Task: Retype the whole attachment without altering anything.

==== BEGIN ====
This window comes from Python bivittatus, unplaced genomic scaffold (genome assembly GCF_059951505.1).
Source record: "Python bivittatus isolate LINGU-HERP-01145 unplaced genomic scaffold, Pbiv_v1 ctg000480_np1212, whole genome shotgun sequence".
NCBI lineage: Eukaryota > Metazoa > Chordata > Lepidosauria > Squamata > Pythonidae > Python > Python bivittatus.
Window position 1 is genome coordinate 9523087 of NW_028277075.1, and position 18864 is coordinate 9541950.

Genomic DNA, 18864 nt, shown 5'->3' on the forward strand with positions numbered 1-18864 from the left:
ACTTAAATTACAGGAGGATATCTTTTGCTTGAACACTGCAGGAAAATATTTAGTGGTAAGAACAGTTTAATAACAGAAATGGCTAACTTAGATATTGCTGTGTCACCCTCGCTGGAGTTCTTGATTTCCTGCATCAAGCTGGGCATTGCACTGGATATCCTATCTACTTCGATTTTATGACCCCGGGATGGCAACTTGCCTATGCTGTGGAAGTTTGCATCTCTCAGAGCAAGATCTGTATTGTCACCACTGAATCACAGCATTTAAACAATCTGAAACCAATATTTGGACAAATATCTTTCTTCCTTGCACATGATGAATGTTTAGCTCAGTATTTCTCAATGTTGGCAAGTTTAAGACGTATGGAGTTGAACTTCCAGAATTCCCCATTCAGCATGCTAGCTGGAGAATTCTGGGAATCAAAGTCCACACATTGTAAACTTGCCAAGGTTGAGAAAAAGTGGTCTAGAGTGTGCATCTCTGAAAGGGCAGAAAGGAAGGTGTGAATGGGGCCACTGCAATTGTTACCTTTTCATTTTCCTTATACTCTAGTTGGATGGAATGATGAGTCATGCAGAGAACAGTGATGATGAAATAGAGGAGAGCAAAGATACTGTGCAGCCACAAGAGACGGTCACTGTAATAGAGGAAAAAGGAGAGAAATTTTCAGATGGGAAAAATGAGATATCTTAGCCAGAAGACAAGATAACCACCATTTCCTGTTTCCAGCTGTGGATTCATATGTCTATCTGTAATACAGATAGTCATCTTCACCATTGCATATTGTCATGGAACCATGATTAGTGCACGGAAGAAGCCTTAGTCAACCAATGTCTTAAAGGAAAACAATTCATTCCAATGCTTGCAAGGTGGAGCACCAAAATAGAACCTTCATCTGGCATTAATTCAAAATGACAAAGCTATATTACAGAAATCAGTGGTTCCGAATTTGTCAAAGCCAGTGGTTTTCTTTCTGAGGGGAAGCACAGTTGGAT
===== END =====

This window comes from Python bivittatus, unplaced genomic scaffold (genome assembly GCF_059951505.1).
Source record: "Python bivittatus isolate LINGU-HERP-01145 unplaced genomic scaffold, Pbiv_v1 ctg000480_np1212, whole genome shotgun sequence".
NCBI lineage: Eukaryota > Metazoa > Chordata > Lepidosauria > Squamata > Pythonidae > Python > Python bivittatus.
Window position 1 is genome coordinate 9523087 of NW_028277075.1, and position 18864 is coordinate 9541950.

Genomic DNA, 18864 nt, shown 5'->3' on the forward strand with positions numbered 1-18864 from the left:
ACTTAAATTACAGGAGGATATCTTTTGCTTGAACACTGCAGGAAAATATTTAGTGGTAAGAACAGTTTAATAACAGAAATGGCTAACTTAGATATTGCTGTGTCACCCTCGCTGGAGTTCTTGATTTCCTGCATCAAGCTGGGCATTGCACTGGATATCCTATCTACTTCGATTTTATGACCCCGGGATGGCAACTTGCCTATGCTGTGGAAGTTTGCATCTCTCAGAGCAAGATCTGTATTGTCACCACTGAATCACAGCATTTAAACAATCTGAAACCAATATTTGGACAAATATCTTTCTTCCTTGCACATGATGAATGTTTAGCTCAGTATTTCTCAATGTTGGCAAGTTTAAGACGTATGGAGTTGAACTTCCAGAATTCCCCATTCAGCATGCTAGCTGGAGAATTCTGGGAATCAAAGTCCACACATTGTAAACTTGCCAAGGTTGAGAAAAAGTGGTCTAGAGTGTGCATCTCTGAAAGGGCAGAAAGGAAGGTGTGAATGGGGCCACTGCAATTGTTACCTTTTCATTTTCCTTATACTCTAGTTGGATGGAATGATGAGTCATGCAGAGAACAGTGATGATGAAATAGAGGAGAGCAAAGATACTGTGCAGCCACAAGAGACGGTCACTGTAATAGAGGAAAAAGGAGAGAAATTTTCAGATGGGAAAAATGAGATATCTTAGCCAGAAGACAAGATAACCACCATTTCCTGTTTCCAGCTGTGGATTCATATGTCTATCTGTAATACAGATAGTCATCTTCACCATTGCATATTGTCATGGAACCATGATTAGTGCACGGAAGAAGCCTTAGTCAACCAATGTCTTAAAGGAAAACAATTCATTCCAATGCTTGCAAGGTGGAGCACCAAAATAGAACCTTCATCTGGCATTAATTCAAAATGACAAAGCTATATTACAGAAATCAGTGGTTCCGAATTTGTCAAAGCCAGTGGTTTTCTTTCTGAGGGGAAGCACAGTTGGAT